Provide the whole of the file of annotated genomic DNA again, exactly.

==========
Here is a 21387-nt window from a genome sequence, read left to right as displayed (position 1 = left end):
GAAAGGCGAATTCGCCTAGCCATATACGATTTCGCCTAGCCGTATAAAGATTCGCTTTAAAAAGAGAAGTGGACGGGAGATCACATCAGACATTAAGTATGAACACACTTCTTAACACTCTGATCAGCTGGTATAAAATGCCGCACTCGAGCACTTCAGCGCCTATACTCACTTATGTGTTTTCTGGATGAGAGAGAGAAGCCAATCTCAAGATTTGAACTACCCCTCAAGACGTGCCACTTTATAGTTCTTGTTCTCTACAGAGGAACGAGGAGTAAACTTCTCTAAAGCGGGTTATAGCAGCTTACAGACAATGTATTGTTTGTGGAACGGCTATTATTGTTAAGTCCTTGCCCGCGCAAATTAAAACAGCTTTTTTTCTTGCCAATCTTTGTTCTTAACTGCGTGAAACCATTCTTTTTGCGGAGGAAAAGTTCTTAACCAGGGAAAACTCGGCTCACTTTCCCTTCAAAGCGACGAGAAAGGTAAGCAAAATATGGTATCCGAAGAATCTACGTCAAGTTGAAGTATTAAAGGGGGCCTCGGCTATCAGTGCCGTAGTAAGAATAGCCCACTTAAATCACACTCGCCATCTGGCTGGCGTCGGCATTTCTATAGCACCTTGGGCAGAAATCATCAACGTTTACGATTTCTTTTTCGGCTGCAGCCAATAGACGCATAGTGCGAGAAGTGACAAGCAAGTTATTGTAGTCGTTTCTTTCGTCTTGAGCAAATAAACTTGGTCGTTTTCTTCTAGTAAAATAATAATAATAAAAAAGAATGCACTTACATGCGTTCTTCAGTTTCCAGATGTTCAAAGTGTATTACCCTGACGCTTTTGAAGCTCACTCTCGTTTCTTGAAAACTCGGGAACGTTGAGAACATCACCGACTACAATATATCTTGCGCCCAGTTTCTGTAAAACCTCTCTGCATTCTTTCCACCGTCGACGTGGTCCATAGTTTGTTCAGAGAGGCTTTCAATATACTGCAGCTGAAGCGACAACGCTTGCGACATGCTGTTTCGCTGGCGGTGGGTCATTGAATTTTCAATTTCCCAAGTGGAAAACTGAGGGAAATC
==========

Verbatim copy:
Here is a 21387-nt window from a genome sequence, read left to right as displayed (position 1 = left end):
GAAAGGCGAATTCGCCTAGCCATATACGATTTCGCCTAGCCGTATAAAGATTCGCTTTAAAAAGAGAAGTGGACGGGAGATCACATCAGACATTAAGTATGAACACACTTCTTAACACTCTGATCAGCTGGTATAAAATGCCGCACTCGAGCACTTCAGCGCCTATACTCACTTATGTGTTTTCTGGATGAGAGAGAGAAGCCAATCTCAAGATTTGAACTACCCCTCAAGACGTGCCACTTTATAGTTCTTGTTCTCTACAGAGGAACGAGGAGTAAACTTCTCTAAAGCGGGTTATAGCAGCTTACAGACAATGTATTGTTTGTGGAACGGCTATTATTGTTAAGTCCTTGCCCGCGCAAATTAAAACAGCTTTTTTTCTTGCCAATCTTTGTTCTTAACTGCGTGAAACCATTCTTTTTGCGGAGGAAAAGTTCTTAACCAGGGAAAACTCGGCTCACTTTCCCTTCAAAGCGACGAGAAAGGTAAGCAAAATATGGTATCCGAAGAATCTACGTCAAGTTGAAGTATTAAAGGGGGCCTCGGCTATCAGTGCCGTAGTAAGAATAGCCCACTTAAATCACACTCGCCATCTGGCTGGCGTCGGCATTTCTATAGCACCTTGGGCAGAAATCATCAACGTTTACGATTTCTTTTTCGGCTGCAGCCAATAGACGCATAGTGCGAGAAGTGACAAGCAAGTTATTGTAGTCGTTTCTTTCGTCTTGAGCAAATAAACTTGGTCGTTTTCTTCTAGTAAAATAATAATAATAAAAAAGAATGCACTTACATGCGTTCTTCAGTTTCCAGATGTTCAAAGTGTATTACCCTGACGCTTTTGAAGCTCACTCTCGTTTCTTGAAAACTCGGGAACGTTGAGAACATCACCGACTACAATATATCTTGCGCCCAGTTTCTGTAAAACCTCTCTGCATTCTTTCCACCGTCGACGTGGTCCATAGTTTGTTCAGAGAGGCTTTCAATATACTGCAGCTGAAGCGACAACGCTTGCGACATGCTGTTTCGCTGGCGGTGGGTCATTGAATTTTCAATTTCCCAAGTGGAAAACTGAGGGAAATC